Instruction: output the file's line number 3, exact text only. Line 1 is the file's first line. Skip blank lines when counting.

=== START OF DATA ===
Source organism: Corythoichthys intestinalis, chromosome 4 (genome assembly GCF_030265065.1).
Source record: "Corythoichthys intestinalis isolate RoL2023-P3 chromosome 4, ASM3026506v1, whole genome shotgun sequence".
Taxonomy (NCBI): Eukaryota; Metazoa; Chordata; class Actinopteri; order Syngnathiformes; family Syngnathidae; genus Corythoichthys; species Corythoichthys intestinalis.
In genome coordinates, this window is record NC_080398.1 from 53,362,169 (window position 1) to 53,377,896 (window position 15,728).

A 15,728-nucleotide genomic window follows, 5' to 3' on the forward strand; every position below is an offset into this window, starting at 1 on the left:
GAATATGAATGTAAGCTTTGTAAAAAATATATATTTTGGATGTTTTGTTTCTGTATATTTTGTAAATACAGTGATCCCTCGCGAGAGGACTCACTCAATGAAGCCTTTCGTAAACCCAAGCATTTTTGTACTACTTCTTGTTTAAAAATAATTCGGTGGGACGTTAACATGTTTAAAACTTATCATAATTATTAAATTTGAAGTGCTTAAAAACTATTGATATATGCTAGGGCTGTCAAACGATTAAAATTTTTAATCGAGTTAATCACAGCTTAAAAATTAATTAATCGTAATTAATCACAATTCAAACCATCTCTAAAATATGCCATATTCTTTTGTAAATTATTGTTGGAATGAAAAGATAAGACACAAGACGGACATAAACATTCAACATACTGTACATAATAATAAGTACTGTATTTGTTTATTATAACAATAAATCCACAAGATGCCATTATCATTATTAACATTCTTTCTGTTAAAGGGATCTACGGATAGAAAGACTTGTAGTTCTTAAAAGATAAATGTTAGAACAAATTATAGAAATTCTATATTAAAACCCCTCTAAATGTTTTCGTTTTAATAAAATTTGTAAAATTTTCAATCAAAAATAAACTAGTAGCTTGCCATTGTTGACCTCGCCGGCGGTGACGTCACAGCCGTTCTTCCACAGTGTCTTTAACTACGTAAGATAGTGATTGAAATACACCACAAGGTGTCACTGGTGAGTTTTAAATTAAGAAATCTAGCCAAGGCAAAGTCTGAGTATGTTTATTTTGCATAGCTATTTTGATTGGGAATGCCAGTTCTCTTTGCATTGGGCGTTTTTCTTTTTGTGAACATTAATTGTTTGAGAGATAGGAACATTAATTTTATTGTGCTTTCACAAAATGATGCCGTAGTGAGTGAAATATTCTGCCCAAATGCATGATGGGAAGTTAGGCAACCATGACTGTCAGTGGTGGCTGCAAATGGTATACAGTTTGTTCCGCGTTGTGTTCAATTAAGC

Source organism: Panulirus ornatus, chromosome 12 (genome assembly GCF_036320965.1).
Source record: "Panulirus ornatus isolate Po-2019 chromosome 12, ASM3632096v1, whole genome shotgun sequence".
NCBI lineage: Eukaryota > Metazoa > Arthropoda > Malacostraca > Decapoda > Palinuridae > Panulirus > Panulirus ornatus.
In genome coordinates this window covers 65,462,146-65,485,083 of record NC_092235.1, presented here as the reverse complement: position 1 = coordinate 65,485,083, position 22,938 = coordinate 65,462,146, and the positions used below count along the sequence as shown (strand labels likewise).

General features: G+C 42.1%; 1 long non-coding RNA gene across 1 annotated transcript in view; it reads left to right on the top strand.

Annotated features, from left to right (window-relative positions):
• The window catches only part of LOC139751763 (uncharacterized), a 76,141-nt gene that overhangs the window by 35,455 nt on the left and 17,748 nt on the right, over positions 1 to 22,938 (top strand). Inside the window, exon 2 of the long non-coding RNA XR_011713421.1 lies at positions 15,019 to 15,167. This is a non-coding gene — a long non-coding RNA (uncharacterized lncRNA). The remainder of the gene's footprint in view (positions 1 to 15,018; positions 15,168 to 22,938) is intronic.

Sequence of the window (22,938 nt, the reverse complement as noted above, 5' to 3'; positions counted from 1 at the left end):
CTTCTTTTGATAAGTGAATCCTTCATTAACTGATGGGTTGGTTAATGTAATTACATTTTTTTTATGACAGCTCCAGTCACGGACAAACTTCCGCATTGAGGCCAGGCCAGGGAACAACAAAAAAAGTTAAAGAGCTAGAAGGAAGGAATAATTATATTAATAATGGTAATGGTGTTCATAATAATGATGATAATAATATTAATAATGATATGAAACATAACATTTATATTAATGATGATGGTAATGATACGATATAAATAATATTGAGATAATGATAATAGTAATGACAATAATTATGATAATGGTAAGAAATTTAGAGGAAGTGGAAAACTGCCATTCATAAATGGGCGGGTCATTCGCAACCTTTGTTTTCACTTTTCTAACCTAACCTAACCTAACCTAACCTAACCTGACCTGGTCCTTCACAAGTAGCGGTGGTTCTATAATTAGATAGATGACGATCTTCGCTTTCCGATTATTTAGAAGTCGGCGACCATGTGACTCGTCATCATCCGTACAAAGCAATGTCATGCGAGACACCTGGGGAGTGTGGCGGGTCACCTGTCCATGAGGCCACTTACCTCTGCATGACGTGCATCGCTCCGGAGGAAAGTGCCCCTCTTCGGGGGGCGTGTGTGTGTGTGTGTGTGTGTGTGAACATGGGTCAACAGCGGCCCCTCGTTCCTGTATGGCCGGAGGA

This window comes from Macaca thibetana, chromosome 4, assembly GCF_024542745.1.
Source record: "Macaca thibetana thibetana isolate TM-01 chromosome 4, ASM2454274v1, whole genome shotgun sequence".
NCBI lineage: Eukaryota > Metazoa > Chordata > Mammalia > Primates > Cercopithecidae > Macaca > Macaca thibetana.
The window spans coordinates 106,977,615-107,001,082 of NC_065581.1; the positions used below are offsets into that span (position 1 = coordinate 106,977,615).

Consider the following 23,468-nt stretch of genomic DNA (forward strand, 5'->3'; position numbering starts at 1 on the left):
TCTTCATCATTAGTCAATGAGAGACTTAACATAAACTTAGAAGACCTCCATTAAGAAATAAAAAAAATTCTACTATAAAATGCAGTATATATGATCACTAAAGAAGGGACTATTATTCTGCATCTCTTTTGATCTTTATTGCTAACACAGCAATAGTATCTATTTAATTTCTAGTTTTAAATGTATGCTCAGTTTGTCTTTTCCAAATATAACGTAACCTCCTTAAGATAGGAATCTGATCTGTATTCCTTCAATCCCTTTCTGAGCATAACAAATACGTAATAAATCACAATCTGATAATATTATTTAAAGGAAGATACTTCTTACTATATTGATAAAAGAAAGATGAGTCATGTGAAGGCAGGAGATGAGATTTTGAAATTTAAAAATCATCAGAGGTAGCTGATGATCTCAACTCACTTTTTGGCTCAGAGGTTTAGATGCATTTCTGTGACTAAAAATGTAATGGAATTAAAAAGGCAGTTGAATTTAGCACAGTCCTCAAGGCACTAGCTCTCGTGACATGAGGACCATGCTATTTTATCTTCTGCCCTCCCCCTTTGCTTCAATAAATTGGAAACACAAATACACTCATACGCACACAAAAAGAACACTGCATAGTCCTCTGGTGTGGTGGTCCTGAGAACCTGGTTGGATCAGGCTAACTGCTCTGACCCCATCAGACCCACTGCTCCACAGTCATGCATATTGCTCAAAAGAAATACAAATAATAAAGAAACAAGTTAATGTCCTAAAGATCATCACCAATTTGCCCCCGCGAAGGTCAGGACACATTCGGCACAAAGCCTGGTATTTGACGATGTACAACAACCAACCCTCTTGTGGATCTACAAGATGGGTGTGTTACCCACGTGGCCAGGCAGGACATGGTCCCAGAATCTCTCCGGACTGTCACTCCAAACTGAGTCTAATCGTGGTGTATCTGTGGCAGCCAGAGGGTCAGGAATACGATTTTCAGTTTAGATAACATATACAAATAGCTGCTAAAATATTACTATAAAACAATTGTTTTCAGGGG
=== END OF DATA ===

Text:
Taxonomy (NCBI): Eukaryota; Metazoa; Chordata; class Actinopteri; order Syngnathiformes; family Syngnathidae; genus Corythoichthys; species Corythoichthys intestinalis.